Say you’ve just bought a block of land in an area that you love, but the current house on it just isn’t up to scratch. Alternatively, say your current house is already in an area that you love, but you’re feeling like you’ve started to outgrow the old place, and it’s time to refresh the design and layout, and perhaps take more advantage of space you have on the block.
While a renovation might be one option, a knock down rebuild can be an opportunity to create a totally new home more suited to your current needs. If you’re giving some thought to knocking a home down and building again from the ground up, it’s important to get a picture of the costs you might face.
What is a knock down rebuild?
A knock down rebuild involves demolishing one house in order to completely build a new one in its place. Typically, the demolition process will involve completely levelling a block, and getting rid of all structures on it, as well as things that may be underground. The vacant land is then used to build a completely new house from the ground up.
How much does it cost to demolish a house?
Managing Director of Ownit Homes, Brad Ganim, told Canstar that the cost of a demolition can range from $20,000 to $40,000. There are various things that can both add to the price and help you save money, depending on the block itself, the material that the house is built from, and various other factors we discuss in more detail below.
What can add to the cost of demolishing a house?
While a demolition quote will typically address requirements such as council demolition approvals, capping off utilities like gas and water, and soil testing and surveying, there are additional factors that can drive the price up. These can include access to the block itself, and the cost of removing tree roots and pipes, plus hidden nasties such as asbestos.
Access to the block
Mr Ganim told Canstar that access to the block, or lack thereof, can be a contributing factor in driving up demolition costs. “If the house is on a main road and street parking is not very good, or if you’re on a very narrow block and they can’t get in there, that will make it a lot more difficult.” This is one factor that could make a demolition more expensive.
Things lurking below ground
Mr Ganim also said that when it comes to demolition, it’s just as important to know what’s underneath a block as it is what’s on top. “If there are old pipes, for example, we need to know because there are costs that come into it with replacing those kinds of things.”
He said that there can be a lot of other things underground, such as old footings and tree roots and the like, that need to be removed before a rebuild, and this can add to the cost.
The presence of asbestos in the house can also add up to $10,000 to demolition costs, builder Jason Thistlethwait told Canstar. Mr Thistlethwait, who is the owner of Stroud Homes and has three decades of experience as a builder, said that asbestos is one of the main factors that can add to the cost of demolishing a home.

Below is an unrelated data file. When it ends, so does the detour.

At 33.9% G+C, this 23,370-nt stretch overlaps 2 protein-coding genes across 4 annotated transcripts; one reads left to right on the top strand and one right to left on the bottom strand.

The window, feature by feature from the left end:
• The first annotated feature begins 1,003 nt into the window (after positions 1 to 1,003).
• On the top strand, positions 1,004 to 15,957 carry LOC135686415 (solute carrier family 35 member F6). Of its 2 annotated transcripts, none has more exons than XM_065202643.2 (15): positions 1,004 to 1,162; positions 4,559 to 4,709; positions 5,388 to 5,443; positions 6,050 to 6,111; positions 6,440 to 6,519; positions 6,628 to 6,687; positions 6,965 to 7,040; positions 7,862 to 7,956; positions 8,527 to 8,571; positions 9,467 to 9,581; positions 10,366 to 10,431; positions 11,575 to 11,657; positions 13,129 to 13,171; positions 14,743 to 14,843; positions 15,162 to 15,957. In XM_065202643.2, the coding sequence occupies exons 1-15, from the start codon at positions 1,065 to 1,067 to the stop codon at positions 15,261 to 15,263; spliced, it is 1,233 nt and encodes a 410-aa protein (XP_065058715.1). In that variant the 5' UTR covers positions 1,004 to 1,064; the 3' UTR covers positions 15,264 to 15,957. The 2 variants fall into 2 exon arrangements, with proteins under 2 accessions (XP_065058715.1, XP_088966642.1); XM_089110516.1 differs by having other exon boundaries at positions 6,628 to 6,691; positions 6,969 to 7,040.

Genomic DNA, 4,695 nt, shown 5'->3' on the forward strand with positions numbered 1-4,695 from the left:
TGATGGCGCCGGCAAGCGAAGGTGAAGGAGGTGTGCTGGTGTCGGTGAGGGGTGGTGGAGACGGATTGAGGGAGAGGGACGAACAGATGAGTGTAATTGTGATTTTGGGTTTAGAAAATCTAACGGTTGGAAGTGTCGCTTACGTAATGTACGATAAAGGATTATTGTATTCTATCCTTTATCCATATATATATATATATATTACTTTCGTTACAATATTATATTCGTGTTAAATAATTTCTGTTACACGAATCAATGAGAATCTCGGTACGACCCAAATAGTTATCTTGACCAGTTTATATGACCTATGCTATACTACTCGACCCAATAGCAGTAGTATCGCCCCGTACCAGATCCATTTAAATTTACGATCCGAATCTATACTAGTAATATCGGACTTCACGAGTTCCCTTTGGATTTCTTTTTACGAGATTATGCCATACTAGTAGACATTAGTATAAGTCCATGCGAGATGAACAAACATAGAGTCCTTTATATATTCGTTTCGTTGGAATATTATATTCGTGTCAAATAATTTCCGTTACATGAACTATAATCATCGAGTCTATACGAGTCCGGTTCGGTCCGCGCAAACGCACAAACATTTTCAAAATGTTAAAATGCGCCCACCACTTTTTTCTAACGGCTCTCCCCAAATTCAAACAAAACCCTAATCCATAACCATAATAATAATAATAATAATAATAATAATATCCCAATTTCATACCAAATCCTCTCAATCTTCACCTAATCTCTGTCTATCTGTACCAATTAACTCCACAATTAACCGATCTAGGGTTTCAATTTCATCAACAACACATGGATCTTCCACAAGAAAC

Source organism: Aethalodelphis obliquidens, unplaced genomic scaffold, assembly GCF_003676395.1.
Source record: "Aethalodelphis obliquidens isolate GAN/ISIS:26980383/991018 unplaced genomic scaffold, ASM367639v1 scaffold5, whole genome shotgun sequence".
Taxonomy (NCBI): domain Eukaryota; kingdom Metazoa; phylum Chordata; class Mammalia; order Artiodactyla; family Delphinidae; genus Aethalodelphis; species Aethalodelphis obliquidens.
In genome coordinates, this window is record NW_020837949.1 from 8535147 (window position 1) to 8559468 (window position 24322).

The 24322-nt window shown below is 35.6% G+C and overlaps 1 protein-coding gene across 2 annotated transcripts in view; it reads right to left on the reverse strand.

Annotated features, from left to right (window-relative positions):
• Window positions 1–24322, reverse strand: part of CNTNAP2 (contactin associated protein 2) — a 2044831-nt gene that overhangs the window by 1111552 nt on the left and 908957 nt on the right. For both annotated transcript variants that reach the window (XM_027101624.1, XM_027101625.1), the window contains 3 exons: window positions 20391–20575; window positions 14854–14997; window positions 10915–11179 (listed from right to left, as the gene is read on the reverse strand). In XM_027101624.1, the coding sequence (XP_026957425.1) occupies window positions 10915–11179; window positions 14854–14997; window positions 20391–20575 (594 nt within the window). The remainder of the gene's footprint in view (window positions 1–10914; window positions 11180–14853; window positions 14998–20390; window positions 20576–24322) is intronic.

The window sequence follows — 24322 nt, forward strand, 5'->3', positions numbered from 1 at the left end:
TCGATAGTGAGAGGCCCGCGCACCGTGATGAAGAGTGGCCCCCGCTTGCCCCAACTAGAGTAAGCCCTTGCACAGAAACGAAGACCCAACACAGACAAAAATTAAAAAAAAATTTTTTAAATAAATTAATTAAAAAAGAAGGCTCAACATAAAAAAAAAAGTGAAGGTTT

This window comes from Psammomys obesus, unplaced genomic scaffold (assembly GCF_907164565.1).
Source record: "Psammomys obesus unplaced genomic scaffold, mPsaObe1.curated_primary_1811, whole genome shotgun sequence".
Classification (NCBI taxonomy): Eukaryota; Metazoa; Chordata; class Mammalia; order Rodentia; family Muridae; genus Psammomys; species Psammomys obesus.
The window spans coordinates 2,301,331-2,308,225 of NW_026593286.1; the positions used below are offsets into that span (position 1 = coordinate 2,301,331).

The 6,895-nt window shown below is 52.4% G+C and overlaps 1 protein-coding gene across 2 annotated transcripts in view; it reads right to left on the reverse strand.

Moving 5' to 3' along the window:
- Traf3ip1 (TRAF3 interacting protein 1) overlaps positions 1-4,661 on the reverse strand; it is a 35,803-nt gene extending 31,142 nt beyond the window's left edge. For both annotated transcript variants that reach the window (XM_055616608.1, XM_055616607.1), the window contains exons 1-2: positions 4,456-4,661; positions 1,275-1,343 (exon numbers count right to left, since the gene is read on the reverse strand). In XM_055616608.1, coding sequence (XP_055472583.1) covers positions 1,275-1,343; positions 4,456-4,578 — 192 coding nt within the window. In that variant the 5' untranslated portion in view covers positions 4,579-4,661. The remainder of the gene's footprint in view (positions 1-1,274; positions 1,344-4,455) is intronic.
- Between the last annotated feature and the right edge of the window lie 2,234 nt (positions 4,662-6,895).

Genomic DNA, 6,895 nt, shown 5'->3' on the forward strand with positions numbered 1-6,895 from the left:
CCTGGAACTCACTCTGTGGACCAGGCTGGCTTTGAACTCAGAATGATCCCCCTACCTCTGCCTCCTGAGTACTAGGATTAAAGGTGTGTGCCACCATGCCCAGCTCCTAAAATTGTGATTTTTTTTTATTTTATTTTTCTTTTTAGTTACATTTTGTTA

“You need to get licensed asbestos removalists in [to get rid of it],” Mr Thistlethwait said. “They wear suits, they come in and take it away and wrap it up in plastic.”
Asbestos was a common construction material in Australia from the 1940s through to the 1980s, and was often used in homes for fireproofing or insulation purposes. There are two main types of asbestos you might find in a home – bonded asbestos, which has been bonded to interior or exterior cladding, and friable asbestos, which is loose. There is a chance that either of these may be present in homes built before 1990.
HiPages estimates that the removal of external cladding with asbestos can cost between $4,000 and $5,000, while the cost of removing internal cladding with asbestos from a single room can be between $1,000 and $1,500. HiPages estimates that the cost to remove a roof with asbestos can be between $3,500 and $5,000. Prices will vary depending on how much asbestos is in your house or on your property, and where it is situated.
What are some ways you can save money on a demolition?
Mr Ganim told Canstar that you might be able to save some money on a demolition by recycling materials from your old home. He said that materials such as timber and red terracotta roof tiles can be worth money, and that if a demolition crew picks and resells these things, the benefit can be passed on to the owner.
He added, however, that this is not the case with all materials. He said that brick, for example, is less likely to be recyclable than other kinds of materials, and that while some companies will remove and resell bricks, a brick dwelling will typically just be demolished.
He said that another way to save on demolition costs is to sell the existing structure to a house remover. “That’s a way of saving a lot of money,” he said. “Sometimes they’ll take the house for no charge ‒ you get no money, but they get the house for free.”
While house removal services commonly deal in old timber dwellings such as Queenslanders, Colonial and Post War-style homes, others from more recent periods may also be moved, as long as they are built on platform timber floors. Although it is possible to move concrete slab homes, it is more costly, so if you are curious about this as an option, it would be wise to make enquiries with individual home removers in your area.
What does it cost to build a new home?
It’s difficult to accurately estimate the cost of building a new home, although Mr Ganim told Canstar that $500,000 may be a ‘ballpark’ figure. This is dependent on the types of finishes and fixtures you choose. “You can go up to between $600,000 to $700,000, but around that $500,000 [mark] will get you into a nice home,” he said.
It is worth keeping in mind, though that this is just an estimate, and it is difficult to accurately predict the cost of building a new house. This is simply because the price of a home is dependent on a variety of factors, such as the size, materials and design of the house itself, as well as the fittings, fixtures and decor you choose.
Different companies will offer different package deals for one- and two-storey houses, and if you are planning a knock down rebuild, you may choose to work with an independent architect to design and build a bespoke home for you.